Then there are the various moths and butterflies that get disturbed, but they are fairly easy to recognize. What you need to look for is a surprisingly delicate-looking insect that moves rather slowly on gossamer wings. As I mentioned before, mantises are rather large and their wings are about the same size as those of the larger dragonflies. The difference is that mantises flap their wings like birds, which means that they can’t move too quickly.
As a result, mantises tend to be easy to spot and quite vulnerable to bird predation if they fly during the day. They will fly if they find themselves in immediate danger, but typically they do most of their flying at night, when birds are not such a danger. Males are particularly motivated to fly in their efforts to find females by homing in on their pheromones. Bats still pose a threat, but mantises have evolved with the ability to detect the echolocation calls of bats and take evasive measures.
There are mantises native to the United States, but most of them are found in the southern states. Because of their predatory behavior (one possible explanation for their name), it turns out that mantises are popular as biological control candidates. Various species have been spread around the world in the hopes that they will control pest insects. One of these is the European mantis (Mantis religiosa) and it was this species that I encountered in my lawn last week.
Mantids are accomplished predators armed with rows of spines on their front legs. Toward the distal portion of their front legs, they have particularly large spikes that are used as stabbing and impaling weapons. In a fashion similar to a hunting great blue heron, mantids hold their legs in a cocked-and-ready pose in front of their bodies. When a prey item, like a nice juicy cricket, comes within range, the legs lash out in a killing maneuver.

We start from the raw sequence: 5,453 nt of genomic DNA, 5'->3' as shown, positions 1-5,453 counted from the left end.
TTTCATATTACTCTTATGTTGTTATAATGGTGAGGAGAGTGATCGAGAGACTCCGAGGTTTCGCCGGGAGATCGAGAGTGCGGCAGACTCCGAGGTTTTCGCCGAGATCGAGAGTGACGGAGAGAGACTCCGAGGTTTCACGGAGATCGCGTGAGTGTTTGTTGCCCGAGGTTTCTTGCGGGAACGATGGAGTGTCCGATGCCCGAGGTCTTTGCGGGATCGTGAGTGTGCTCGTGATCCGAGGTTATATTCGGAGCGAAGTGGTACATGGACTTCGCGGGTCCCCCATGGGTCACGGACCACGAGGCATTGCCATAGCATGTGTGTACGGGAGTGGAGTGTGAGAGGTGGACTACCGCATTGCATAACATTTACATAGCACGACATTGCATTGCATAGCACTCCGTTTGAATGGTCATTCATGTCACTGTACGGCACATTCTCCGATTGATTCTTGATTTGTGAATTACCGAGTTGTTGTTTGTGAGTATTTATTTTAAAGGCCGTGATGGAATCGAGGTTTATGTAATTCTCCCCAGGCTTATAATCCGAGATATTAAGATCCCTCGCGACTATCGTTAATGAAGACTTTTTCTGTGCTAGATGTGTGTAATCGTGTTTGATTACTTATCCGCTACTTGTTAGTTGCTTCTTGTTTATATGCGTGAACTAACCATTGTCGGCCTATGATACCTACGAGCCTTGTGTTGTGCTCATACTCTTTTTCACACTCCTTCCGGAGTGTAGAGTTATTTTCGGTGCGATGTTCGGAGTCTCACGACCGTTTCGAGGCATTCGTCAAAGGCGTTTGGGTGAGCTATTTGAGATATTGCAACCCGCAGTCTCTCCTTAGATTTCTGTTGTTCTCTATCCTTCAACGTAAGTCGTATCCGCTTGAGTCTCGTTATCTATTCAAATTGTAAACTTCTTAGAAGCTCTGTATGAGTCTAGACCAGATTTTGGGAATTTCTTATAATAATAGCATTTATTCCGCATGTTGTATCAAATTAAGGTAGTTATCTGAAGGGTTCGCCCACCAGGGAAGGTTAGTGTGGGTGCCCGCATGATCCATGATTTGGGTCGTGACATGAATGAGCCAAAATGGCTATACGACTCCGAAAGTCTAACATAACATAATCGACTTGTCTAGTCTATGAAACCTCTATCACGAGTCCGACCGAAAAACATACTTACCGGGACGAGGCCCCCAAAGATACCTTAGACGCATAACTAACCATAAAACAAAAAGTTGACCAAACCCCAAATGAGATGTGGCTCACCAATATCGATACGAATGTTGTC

Mantises are ambush hunters, which means they need to be able to blend in with their surroundings and strike out when a careless victim strays too close. In order to blend in with their surroundings (which tend to be rather grassy as I mentioned earlier), they can be found in colors that range from a minty-green all the way down to a dead-grass brown.
Male mantises tend to be smaller and more slender, which helps them to fly in search of females with greater ease. Females tend to be longer and their abdomens can become quite plump when their bodies are loaded with eggs. These are laid in easily-identifiable cases that can be found on grass stems, but I also find at least one on the side of my house every year and several in the wood pile as I stack wood in October.
Adult mantises have no way of escaping the cold of the winter, so the eggs represent all of the mantises that there will be in the following year. If you should happen to find one somewhere, particularly if you find one on your own firewood this fall, just put it to the side in some quiet corner of your yard and you should have plenty of mantises next year.
While selecting photos from my collection, I noticed that all of them were taken in August and September. So this is the time to go looking for them. Head outside on any sunny weekend and try to find an area with some tall grass. This is the time of year when the mantises are at their largest and their busiest, so keep your eyes peeled and if you are lucky you just might find one.
Bill Danielson has worked as a naturalist for 16 years. In that time, he has been a national park ranger, a wildlife biologist and a field researcher. He currently works as a high school chemistry and biology teacher. To contact Bill, or to learn more about his writing, visit www.speakingofnature.com